UMD’s M Square recognized as top university research park

By Nate Rabner

The University of Maryland Research Park (M Square) was recognized by the Association of University Research Parks (AURP) with the organization's 2015 Outstanding Research Park award at a ceremony held in early October.

M Square stood out among an estimated 150 AURP members for its contribution to job creation, as well as its role in fulfilling the university’s research mission, said AURP Chief Executive Officer Eileen Walker.

The members of the research park “do a great job, and I’m really very pleased that they got some recognition,” she said.

M Square hosts several federal agencies, including the NOAA Center for Weather and Climate Prediction, the USDA Animal and Plant Health Inspection Service, the UMD/FDA Joint Institute for Food Safety and Applied Nutrition the FDA Center for Food Safety and Applied Nutrition, and the Intelligence Advanced Research Projects Activity. Defense technology company Raytheon has a presence in the park, as does the American Center of Physics. Several university organizations and programs, including UMD's Earth System Science Interdisciplinary Center (ESSIC) are also headquartered at M Square.

All told, between 3,000 and 4,000 people now work at M Square, according to Brian Darmody, University of Maryland associate vice president for corporate and foundation relations and a former AURP executive. That workforce is expected to grow to 6,500 across the park’s eventual 2 million square feet.

Walker observed that since AURP was founded in 1986, university research parks have evolved to support innovators and startups and share corporate projects more openly with students and professors.  “More people have the opportunity to contribute their own ideas,” Walker said. 

The M Square research park will continue its own evolution in the coming years. Future development plans include an Innovation District along Paint Branch Parkway, bridging the space between the research centers at M Square and the academic buildings of the main campus.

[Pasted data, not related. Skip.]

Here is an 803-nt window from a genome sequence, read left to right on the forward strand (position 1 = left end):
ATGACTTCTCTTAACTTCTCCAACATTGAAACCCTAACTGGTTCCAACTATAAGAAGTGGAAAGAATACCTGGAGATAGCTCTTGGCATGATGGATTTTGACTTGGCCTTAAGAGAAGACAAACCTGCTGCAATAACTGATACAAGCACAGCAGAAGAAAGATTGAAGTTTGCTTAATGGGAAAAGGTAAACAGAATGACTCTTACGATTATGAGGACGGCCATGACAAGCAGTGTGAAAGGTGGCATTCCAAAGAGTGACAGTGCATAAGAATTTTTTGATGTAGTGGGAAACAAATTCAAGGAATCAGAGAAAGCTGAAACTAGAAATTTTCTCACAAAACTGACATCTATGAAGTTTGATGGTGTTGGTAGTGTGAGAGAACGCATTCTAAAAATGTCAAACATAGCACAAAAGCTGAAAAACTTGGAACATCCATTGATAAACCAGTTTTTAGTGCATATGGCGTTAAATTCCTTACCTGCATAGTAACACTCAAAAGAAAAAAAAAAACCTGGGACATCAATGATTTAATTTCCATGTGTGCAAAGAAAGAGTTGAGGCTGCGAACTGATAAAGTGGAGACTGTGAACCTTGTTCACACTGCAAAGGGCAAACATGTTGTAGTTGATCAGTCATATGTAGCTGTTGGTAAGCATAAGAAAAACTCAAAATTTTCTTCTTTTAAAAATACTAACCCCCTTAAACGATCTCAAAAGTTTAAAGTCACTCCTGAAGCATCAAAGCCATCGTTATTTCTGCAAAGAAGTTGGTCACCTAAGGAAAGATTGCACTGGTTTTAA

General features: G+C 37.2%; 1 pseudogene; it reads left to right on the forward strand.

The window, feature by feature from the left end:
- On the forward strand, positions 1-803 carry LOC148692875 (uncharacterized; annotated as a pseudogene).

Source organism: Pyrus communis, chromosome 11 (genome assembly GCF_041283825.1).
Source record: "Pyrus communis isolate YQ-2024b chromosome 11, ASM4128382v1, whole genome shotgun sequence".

According to Darmody,researchers, students and businesses will all benefit from amenities and infrastructure that are planned near M Square.  The Purple Line light rail expected to open in 2021 will become “a major integration agent with the campus,” he said, with free transit between the park, the innovation district and the main campus for members of the university.

Additionally, the Whole Foods Market and residential development under construction in Riverdale Park will link up with M Square via a bridge over the MARC train tracks, and the 370-apartment complex proposed for River Road near the College Park Metro Station will create a community at the research park’s door.

“We are going to transform M Square into a vibrant and connected research park for the 21st century, complete with residential, retail and recreational amenities,” said Ken Ulman, university chief strategy officer, in a statement.

“We are also very much focused on strengthening connections from the research park to the main campus through the University of Maryland's innovation district, which will be anchored by our new hotel and conference center” at Baltimore Avenue and Paint Branch Parkway.

The collective developments will make M Square an even more attractive site for government and corporate research centers, Darmody said. They build on the University of Maryland’s strong reputation – it is No. 41 in US News & World Report’s global rankings, a jump from 51 last year.

“In terms of a major research university in the Washington region … we are it,” Darmody concluded.